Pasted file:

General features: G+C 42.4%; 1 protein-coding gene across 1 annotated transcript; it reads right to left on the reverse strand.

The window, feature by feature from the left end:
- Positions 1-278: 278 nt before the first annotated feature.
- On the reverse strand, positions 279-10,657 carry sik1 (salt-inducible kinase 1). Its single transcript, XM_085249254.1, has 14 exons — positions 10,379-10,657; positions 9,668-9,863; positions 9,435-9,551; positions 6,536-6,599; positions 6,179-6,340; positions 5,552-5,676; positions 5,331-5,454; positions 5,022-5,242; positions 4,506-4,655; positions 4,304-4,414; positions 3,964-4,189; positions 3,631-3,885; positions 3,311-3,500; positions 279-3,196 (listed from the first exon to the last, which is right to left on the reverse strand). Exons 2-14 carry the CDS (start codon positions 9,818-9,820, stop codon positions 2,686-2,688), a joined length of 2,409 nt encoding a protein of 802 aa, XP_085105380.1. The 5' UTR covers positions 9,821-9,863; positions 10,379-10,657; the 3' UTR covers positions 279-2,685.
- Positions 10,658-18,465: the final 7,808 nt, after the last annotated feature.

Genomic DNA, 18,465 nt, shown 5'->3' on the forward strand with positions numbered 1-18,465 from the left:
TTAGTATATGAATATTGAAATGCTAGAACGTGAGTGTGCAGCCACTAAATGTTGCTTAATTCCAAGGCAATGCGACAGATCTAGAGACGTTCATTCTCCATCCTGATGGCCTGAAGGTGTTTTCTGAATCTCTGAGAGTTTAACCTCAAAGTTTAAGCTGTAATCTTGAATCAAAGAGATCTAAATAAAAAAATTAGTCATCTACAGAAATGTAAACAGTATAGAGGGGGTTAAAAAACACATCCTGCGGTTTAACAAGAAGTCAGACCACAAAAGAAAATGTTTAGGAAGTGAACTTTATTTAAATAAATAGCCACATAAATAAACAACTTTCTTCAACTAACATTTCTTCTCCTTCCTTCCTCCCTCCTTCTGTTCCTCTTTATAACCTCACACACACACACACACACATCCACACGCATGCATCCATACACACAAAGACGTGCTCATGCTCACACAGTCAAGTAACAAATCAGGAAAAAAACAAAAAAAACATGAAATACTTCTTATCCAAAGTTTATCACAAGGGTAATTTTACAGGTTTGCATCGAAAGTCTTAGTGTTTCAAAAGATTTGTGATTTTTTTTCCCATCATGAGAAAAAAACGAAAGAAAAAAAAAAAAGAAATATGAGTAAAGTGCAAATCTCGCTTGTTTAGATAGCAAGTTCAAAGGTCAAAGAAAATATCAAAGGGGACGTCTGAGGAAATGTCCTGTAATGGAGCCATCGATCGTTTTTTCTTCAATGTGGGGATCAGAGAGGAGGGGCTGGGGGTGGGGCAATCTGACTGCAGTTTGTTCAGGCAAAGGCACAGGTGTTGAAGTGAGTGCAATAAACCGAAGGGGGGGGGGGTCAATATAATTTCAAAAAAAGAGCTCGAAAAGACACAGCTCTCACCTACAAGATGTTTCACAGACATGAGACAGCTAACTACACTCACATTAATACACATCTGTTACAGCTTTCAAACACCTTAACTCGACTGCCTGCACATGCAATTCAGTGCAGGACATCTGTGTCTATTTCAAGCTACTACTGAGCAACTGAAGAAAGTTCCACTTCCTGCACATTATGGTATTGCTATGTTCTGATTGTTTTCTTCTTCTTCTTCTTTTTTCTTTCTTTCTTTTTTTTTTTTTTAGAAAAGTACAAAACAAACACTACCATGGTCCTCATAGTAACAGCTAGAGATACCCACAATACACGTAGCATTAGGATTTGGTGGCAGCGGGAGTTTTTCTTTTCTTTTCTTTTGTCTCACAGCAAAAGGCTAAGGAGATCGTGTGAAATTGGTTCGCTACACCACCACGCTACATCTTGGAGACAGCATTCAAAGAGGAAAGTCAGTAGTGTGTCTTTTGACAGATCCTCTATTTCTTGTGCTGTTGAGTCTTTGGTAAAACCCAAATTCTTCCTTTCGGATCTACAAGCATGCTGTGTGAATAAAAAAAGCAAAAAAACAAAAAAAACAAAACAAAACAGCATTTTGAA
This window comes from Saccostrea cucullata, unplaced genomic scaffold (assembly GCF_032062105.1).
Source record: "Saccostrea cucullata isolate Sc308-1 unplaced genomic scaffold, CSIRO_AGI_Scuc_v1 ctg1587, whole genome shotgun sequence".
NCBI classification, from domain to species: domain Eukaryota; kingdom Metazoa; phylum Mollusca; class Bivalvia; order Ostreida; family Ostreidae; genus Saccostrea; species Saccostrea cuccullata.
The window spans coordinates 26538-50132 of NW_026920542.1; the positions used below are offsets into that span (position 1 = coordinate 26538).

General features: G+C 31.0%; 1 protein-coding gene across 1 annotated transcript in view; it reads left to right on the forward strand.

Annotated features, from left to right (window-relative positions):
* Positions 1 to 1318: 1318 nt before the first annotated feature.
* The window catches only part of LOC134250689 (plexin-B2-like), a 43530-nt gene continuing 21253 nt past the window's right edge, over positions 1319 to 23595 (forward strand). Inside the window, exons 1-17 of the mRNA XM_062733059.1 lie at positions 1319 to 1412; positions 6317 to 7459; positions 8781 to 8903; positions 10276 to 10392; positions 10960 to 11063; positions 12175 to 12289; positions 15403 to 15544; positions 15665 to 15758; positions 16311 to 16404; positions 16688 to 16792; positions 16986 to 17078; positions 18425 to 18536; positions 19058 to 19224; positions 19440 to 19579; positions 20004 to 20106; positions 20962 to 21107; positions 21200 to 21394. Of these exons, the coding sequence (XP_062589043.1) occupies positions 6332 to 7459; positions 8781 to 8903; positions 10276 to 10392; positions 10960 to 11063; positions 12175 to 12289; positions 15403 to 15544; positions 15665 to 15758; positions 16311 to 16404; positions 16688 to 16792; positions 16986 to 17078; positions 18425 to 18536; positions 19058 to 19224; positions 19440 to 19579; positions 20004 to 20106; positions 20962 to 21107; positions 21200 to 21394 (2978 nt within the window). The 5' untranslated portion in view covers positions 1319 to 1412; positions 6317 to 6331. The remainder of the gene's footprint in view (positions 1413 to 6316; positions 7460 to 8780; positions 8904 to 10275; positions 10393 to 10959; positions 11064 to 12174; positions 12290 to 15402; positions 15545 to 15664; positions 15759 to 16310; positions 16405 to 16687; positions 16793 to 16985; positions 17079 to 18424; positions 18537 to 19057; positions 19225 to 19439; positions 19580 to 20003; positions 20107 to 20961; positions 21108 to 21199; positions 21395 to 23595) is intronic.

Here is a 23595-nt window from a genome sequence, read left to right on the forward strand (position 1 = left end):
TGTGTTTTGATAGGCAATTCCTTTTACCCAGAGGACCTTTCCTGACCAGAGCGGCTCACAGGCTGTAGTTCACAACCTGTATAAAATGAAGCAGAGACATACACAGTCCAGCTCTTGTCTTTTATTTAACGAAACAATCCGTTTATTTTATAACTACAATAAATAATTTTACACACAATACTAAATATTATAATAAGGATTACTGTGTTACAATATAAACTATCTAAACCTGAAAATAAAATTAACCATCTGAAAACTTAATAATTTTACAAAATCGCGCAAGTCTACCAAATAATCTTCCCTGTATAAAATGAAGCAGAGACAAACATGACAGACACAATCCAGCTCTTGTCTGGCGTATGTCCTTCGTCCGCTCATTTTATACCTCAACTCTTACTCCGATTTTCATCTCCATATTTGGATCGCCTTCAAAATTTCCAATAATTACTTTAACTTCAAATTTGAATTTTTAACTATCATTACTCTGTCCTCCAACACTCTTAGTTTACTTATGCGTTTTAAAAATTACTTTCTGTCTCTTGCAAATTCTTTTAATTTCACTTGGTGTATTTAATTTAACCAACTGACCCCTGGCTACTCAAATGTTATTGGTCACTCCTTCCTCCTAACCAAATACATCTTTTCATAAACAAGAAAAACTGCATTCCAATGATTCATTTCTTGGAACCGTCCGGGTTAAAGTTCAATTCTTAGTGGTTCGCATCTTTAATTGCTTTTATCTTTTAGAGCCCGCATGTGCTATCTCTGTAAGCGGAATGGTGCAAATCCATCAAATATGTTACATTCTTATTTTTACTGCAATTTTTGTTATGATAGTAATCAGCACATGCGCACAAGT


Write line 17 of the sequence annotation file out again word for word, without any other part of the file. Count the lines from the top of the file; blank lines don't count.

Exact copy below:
TGTGTTTTGATAGGCAATTCCTTTTACCCAGAGGACCTTTCCTGACCAGAGCGGCTCACAGGCTGTAGTTCACAACCTGTATAAAATGAAGCAGAGACATACACAGTCCAGCTCTTGTCTTTTATTTAACGAAACAATCCGTTTATTTTATAACTACAATAAATAATTTTACACACAATACTAAATATTATAATAAGGATTACTGTGTTACAATATAAACTATCTAAACCTGAAAATAAAATTAACCATCTGAAAACTTAATAATTTTACAAAATCGCGCAAGTCTACCAAATAATCTTCCCTGTATAAAATGAAGCAGAGACAAACATGACAGACACAATCCAGCTCTTGTCTGGCGTATGTCCTTCGTCCGCTCATTTTATACCTCAACTCTTACTCCGATTTTCATCTCCATATTTGGATCGCCTTCAAAATTTCCAATAATTACTTTAACTTCAAATTTGAATTTTTAACTATCATTACTCTGTCCTCCAACACTCTTAGTTTACTTATGCGTTTTAAAAATTACTTTCTGTCTCTTGCAAATTCTTTTAATTTCACTTGGTGTATTTAATTTAACCAACTGACCCCTGGCTACTCAAATGTTATTGGTCACTCCTTCCTCCTAACCAAATACATCTTTTCATAAACAAGAAAAACTGCATTCCAATGATTCATTTCTTGGAACCGTCCGGGTTAAAGTTCAATTCTTAGTGGTTCGCATCTTTAATTGCTTTTATCTTTTAGAGCCCGCATGTGCTATCTCTGTAAGCGGAATGGTGCAAATCCATCAAATATGTTACATTCTTATTTTTACTGCAATTTTTGTTATGATAGTAATCAGCACATGCGCACAAGT